The Court of Appeals for the 10th Circuit affirmed the district court’s decision, and held a Chapter 7 bankruptcy trustee may avoid corporate Debtor’s transfers to the IRS made while insolvent for personal tax debts of two of its principals three years before it filed for bankruptcy. Miller v. United States, No. 21-4135, 2023 BL 218070 (10th Cir. June 27, 2023), appealing In re All Resorts Group, Inc., 617 B.R. 375 , 394 (Bankr. D. Utah 2020).
Debtor, All Resorts Group, Inc., appealed the ruling in a converted Chapter 7 bankruptcy filed in 2017. In 2014, Debtor paid personal tax debts ti the IRS of two of its principals totaling $145,138.78. The United States Trustee, brought an adversary proceeding in the bankruptcy court against the United States pursuant to Code § 544(b)(1) to avoid these transfers.
Trustee relied on then-former § 25-6-6(1) of Utah’s Uniform Fraudulent Transfer Act (amended 2017), presently codified at Utah Code Ann. § 25-6-203(1) as part of Utah’s Uniform Voidable Transactions Act. The Government acknowledged that: (1) debtor made the transfers, (2) an actual creditor had an unsecured claim against debtor arising before the transfers, (3) debtor did not receive a reasonably equivalent value in exchange for the transfers, and (4) debtor was insolvent at the time of the transfers, and also that the Code §106(a) sovereign immunity waiver made the Government amenable to the Trustee’s §544(b)(1) action.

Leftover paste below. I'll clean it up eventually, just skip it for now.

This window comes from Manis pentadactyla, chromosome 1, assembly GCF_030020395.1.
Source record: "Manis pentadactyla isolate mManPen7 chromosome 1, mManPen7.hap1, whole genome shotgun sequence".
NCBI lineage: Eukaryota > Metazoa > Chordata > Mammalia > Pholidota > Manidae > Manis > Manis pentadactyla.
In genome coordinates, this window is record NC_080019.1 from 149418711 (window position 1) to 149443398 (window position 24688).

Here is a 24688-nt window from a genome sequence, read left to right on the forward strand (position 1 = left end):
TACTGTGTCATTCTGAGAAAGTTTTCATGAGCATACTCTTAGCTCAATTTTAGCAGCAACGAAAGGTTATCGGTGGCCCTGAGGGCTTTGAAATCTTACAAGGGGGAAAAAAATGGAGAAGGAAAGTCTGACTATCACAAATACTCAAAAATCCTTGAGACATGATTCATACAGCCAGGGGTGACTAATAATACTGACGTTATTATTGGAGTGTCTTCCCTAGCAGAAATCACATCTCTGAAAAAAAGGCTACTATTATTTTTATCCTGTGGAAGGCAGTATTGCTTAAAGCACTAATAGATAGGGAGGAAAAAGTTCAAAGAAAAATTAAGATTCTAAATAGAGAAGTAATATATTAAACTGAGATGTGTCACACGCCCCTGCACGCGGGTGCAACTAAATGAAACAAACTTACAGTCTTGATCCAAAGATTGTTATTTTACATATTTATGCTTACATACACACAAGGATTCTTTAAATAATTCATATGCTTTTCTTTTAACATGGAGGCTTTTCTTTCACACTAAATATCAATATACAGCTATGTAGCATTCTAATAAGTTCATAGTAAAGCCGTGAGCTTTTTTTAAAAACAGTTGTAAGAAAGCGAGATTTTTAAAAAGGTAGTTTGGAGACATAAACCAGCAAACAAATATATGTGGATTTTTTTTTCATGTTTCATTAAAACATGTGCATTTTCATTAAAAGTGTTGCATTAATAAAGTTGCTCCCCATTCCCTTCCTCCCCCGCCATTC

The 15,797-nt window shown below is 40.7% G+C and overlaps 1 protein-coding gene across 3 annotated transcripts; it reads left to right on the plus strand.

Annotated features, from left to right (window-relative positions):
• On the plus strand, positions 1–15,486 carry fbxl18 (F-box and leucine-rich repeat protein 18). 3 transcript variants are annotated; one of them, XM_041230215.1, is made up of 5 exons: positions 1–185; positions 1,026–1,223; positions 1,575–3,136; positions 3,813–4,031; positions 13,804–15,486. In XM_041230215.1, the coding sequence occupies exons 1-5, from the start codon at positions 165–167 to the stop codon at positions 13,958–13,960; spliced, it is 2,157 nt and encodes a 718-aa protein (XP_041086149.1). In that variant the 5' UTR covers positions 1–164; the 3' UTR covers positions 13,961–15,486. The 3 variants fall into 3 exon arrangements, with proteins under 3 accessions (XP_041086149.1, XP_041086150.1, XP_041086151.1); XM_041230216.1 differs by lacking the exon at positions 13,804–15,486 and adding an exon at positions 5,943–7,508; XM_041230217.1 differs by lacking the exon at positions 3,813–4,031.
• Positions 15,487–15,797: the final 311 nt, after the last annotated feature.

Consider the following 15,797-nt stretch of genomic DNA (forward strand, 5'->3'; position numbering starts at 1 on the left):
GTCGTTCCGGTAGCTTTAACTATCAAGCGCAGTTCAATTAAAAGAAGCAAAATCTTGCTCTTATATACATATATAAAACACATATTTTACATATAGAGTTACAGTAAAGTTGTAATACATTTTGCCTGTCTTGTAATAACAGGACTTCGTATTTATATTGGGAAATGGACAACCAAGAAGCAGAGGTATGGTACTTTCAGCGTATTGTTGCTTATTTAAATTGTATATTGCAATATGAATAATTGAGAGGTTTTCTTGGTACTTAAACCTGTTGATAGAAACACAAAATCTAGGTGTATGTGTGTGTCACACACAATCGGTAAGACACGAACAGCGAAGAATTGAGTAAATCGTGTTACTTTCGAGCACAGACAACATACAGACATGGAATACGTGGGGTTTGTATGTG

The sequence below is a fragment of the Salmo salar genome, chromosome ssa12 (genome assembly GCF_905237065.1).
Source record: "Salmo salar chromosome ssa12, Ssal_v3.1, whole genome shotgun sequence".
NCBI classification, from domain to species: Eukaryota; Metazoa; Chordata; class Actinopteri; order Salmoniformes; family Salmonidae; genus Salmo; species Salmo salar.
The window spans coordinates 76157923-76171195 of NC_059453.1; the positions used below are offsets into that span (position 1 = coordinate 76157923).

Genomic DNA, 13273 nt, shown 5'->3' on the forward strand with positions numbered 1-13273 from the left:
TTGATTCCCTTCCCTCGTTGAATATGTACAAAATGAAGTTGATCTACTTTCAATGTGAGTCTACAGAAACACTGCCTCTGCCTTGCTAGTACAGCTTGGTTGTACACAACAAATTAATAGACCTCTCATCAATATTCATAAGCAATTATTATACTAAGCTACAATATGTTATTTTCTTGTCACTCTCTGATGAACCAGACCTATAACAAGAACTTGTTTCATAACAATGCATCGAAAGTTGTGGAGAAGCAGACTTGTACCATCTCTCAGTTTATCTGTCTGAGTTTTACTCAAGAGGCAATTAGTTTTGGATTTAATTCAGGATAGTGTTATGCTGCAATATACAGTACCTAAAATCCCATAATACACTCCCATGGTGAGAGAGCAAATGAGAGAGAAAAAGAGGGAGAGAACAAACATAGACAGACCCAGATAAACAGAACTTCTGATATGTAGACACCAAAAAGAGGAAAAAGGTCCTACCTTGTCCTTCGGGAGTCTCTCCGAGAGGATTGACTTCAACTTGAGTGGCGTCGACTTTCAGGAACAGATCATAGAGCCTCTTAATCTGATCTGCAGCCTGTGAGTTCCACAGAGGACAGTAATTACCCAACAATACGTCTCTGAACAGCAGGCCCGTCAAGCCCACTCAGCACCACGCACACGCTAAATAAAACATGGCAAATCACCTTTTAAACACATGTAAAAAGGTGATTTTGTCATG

The Government contested §544(b)(1) ‘s “actual creditor requirement.” The Bankruptcy Court held Trustee had satisfied Code § 544(b)(1) ‘s actual creditor requirement because §106(a)(1) unequivocally waives the federal government’s sovereign immunity with respect to the underlying state law cause of action incorporated through § 544(b), and awarded Trustee a judgment against the Government pursuant to 11 U.S.C. §§106(a)(3) and 550(a) in the amount of $145,138.78. The District Court had adopted the bankruptcy court’s decision and affirmed its judgment.